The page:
After two more solid seasons, Keating appeared in just 15 games between 1971 and 1972 because of injuries. He joined the Pittsburgh Steelers in 1973 and backed up Ernie Holmes and Hall of Famer "Mean" Joe Greene. Pittsburgh would lose to Oakland 33-14 in the playoffs that year.
Keating then went to the Kansas City Chiefs for two years. After spending the 1974 season starting next to Hall of Famer Buck Buchanan, his 1975 season was bereft by injury and he played in nine games before deciding to retire.
His two Pro Bowls are still the second most ever by a Raiders defensive tackle. Many Raider fans may remember Keating for a unique four-point stance that was similar to Hall of Famer Bob Lilly, but he was also the point man on the team.
When many new players joined the team, they were sent to live with Keating. His house was also where the party was at most times. Raiders would frequently congregate at his residence, which helped the team develop a close bond amongst one another.
The wild stories on the rebel Raiders seemed to go down at Keating's house more often than not. He was one of the most popular teammates for good reason during that era.His play on the field exceeded his leadership off the field at times.
"He's a great defensive tackle," Chiefs nine-time Pro Bowl offensive tackle Jim Tyrer once said about Keating. "When they play him head-on the center, he occupies three players. The center knows he's there and both the offensive guards have to be aware of him, because he can go either way around the center and then they have to help."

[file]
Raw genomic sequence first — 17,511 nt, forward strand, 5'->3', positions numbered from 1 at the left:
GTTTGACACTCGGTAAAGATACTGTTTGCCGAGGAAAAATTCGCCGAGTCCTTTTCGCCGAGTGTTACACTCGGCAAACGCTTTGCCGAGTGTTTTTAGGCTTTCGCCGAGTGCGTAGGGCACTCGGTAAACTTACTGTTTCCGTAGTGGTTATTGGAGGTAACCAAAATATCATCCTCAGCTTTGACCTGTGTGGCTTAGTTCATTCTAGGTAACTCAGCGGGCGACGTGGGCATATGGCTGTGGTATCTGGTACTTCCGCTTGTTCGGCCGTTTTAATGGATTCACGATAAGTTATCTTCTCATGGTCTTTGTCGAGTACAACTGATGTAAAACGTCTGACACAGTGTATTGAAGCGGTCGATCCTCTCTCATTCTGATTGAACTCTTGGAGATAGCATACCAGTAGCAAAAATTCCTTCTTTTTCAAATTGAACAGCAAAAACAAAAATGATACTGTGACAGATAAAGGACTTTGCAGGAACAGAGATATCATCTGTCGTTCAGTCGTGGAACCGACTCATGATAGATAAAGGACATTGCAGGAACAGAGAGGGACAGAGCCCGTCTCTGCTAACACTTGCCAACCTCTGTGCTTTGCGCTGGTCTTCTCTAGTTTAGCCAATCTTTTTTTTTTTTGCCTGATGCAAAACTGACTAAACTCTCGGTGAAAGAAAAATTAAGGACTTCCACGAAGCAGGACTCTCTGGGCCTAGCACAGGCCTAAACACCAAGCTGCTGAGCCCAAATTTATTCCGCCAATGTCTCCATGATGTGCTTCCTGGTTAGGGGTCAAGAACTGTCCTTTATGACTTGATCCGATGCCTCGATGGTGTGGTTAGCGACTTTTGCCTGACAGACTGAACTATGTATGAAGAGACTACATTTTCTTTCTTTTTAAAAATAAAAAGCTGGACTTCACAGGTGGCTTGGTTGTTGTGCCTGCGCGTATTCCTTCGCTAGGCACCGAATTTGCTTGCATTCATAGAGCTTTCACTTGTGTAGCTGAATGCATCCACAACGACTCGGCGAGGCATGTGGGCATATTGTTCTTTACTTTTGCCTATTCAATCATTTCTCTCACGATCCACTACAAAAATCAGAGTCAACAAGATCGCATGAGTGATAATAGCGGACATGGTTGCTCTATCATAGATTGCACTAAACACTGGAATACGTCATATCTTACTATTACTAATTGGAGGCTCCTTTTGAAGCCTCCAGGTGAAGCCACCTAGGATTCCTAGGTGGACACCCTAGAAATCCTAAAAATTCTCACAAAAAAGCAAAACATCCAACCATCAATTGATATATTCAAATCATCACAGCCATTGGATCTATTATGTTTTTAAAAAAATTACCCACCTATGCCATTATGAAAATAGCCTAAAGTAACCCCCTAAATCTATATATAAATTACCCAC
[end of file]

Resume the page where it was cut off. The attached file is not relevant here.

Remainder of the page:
Tom Keating is a member of the All-AFL Second Team, alongside of Buchanan, and is one of the greatest Raiders ever. He and his best friend Ben Davidson lined up together for years and dominated opponents with athleticism, intelligence, and teamwork.
These themes were just part of Keating's leadership as a Raiders team grew up together and became ingrained into football folklore.
Defensive Tackle : Chester McGlockton
McGlockton was drafted by the Raiders in the first round of the 1992 draft. After playing off of the bench as a rookie, he earned a starting job in 1993 and held the rest of the time he was with the Raiders.
He made the first of four consecutive Pro Bowls He had 29.5 sacks and averaged 61 tackles per season over that time while being regarded as one of the best defensive tackles in the AFC.
He left the Raiders after 1997, his last Pro Bowl year where he had a career best 64 tackles, to join the Kansas City Chiefs. The Chiefs moved him to defensive end and he appeared in just 10 games because of injury.
After two more uneventful seasons with the Chiefs, McGlockton moved on to the Denver Broncos in 2001. He spent two years there and scored the only three touchdowns of his career. Two came off of interceptions and the other off a fumble recovery.